The one-second home trick that could save you over £100 a year according to the experts

Saving money on household bills has never been simpler

Minimalist one pastel colour piggy bank
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Saving money on household bills isn’t always easy, but it seems there’s one quick trick worth trying which might just save you over £100 a year, according to the experts. 

While many of us are eager to save some money on household bills, with the uncertainty of recent times it’s even more important to be a savvy saver. More of us are working from home than ever before as the effects of the pandemic and lockdown easing continue and many people might be concerned about their electricity bills rising. For others, it’s the potential rise in the overall cost of living that isn’t far from their mind. 

But finding the most effective ways to reduce your bills isn’t always easy. Now you can stop tossing and turning on your best pillow at night, trying to find the answers. Thankfully the experts at thinkmoney might just have the tip we’ve all been looking for – and all it takes is enjoying some natural light! 

Woman's hand turning light off

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They’ve discovered that leaving a light on in your home reportedly costs a staggering £170 per year. Now that spring has definitely sprung, it’s time to embrace the natural light that comes streaming through your windows. 

Simply making sure you switch off any unnecessary lights or lamps if you’re not using them may not sound very significant. But it seems it could save you some serious money throughout the year. 

With the brighter months upon us, it’s never been easier to make this small change.

And why not also look at changing your regular bulbs to LED? This could help you save a massive £152 off your annual bills.

How else can you save money on household bills?

If you’re already quick to turn off your lights in the sunnier months, then there are plenty of other ways you can save yourself some money on household bills.

The experts at thinkmoney have found that the same trick can be applied to plugs. Turn off just one unnecessary plug each day and you could potentially save yourself an impressive £99 each year. 

If you leave a single plug on that is not needed, you could be wasting 27p per day which soon adds up to a staggering £99 per year. 

So, when you finish work, why not double-check what plugs really need to be left on?

High angle view of young woman plugging mobile phone charger in electrical outlet at home

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The same can be said for your laptop. The temptation to leave it on standby after you finish work is often hard to resist. But thinkmoney uncovered that if you were to do that for 10 hours each night, you are wasting 2p per day or the equivalent of £7 per year.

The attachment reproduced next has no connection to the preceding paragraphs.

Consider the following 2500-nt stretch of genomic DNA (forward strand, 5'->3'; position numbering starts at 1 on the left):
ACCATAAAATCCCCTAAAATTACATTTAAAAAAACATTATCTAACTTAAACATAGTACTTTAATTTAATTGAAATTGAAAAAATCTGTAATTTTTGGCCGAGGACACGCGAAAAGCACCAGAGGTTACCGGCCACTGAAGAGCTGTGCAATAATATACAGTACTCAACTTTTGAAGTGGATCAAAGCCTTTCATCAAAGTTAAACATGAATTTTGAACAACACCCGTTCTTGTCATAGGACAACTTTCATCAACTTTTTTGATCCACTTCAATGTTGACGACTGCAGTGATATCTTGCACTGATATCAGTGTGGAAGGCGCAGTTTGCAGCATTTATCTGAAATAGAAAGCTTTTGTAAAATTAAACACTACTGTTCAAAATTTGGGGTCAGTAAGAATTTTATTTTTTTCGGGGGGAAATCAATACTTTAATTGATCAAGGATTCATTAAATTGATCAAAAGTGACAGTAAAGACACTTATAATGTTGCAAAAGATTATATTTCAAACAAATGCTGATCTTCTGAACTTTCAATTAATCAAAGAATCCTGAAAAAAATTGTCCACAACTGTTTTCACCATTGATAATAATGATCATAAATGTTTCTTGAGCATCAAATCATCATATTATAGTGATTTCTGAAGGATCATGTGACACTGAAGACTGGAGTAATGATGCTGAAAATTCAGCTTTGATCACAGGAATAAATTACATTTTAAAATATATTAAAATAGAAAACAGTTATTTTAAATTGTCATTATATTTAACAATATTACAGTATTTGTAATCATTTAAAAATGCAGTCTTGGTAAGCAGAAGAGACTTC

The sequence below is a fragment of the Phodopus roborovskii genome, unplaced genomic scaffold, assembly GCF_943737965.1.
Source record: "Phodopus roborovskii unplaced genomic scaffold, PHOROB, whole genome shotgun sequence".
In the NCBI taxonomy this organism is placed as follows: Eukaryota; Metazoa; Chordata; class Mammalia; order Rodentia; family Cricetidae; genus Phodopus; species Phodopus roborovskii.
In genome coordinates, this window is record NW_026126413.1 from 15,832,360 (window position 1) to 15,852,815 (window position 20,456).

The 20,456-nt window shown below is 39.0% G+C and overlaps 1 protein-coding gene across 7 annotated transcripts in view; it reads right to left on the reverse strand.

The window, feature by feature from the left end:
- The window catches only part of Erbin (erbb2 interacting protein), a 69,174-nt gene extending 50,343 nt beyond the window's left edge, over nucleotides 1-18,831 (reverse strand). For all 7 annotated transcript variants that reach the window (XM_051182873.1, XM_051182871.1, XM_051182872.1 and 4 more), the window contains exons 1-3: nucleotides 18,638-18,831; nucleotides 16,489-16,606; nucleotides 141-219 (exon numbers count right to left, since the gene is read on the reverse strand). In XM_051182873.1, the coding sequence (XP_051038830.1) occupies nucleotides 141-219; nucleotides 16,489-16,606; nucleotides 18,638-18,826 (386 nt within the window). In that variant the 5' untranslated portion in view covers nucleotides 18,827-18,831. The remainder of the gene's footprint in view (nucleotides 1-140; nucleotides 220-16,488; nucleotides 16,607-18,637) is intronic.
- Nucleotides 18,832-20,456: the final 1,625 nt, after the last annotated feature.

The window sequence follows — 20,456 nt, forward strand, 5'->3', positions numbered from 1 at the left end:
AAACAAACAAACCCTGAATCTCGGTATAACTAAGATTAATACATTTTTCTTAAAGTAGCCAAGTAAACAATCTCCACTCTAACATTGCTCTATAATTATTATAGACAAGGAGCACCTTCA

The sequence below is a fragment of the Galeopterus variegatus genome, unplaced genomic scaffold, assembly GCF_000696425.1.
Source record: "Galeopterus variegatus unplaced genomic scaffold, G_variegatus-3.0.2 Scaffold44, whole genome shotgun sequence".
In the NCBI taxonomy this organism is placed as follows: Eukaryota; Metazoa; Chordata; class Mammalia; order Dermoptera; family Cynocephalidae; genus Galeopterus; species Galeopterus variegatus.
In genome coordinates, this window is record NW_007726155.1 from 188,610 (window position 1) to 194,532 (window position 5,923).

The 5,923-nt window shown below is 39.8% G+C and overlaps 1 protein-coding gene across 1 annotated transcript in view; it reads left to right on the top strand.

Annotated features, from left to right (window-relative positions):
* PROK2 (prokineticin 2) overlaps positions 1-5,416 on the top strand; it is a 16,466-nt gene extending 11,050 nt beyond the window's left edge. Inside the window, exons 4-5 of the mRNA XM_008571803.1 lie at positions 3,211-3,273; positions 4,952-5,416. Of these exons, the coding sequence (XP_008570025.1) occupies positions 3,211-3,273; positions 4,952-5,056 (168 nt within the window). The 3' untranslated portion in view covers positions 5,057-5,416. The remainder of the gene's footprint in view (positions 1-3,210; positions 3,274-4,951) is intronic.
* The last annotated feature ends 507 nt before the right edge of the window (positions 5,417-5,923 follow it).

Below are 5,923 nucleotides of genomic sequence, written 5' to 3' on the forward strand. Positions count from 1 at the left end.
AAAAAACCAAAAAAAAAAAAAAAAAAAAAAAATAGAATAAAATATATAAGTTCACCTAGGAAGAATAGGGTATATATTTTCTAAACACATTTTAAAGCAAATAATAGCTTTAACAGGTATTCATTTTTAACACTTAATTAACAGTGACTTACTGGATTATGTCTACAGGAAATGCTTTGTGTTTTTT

While that doesn’t sound like a lot, over a working lifetime this adds up to more than £300 – which could actually equal the cost of a brand-new laptop.

It seems that saving money on household bills can be even simpler than we imagine. 

Will you be giving any of these easy home tricks a go?

Emma Shacklock
Emma Shacklock

Emma is a Senior Lifestyle Writer with five years experience working in digital publishing, ranging from book publishing to magazines. She currently looks after all things Lifestyle for Woman&Home, GoodToKnow and My Imperfect Life.

Before she joined Future Publishing, Emma graduated from the University of Warwick with a Bachelor of Arts degree in English and Comparative Literary Studies. After leaving education, she started out her publishing career in the world of books, working as a Publisher for an independent digital publisher specializing in back-list and debut commercial fiction novels. With a huge book list and a passion for bringing the best stories to the broadest audience possible, Emma filled her spare time with reading the latest best-sellers and catching up on hit adaptations.

In 2017 she joined TI Media as a fiction writing coordinator on Woman’s Weekly and Woman’s Weekly Fiction as part of the features team. From here, she used her love of books, working to bring short stories to our dedicated readers and began writing for the books pages of Woman, Woman’s Own and Woman&Home, as well as online features ranging from genre round-ups to travel pieces for 

After honing her skills, Emma branched out online in 2020 when Future gave her the opportunity to focus on digital-first. When she’s not writing about the next big lifestyle trend, she enjoys cooking, long walks and watching as many crime dramas as she can!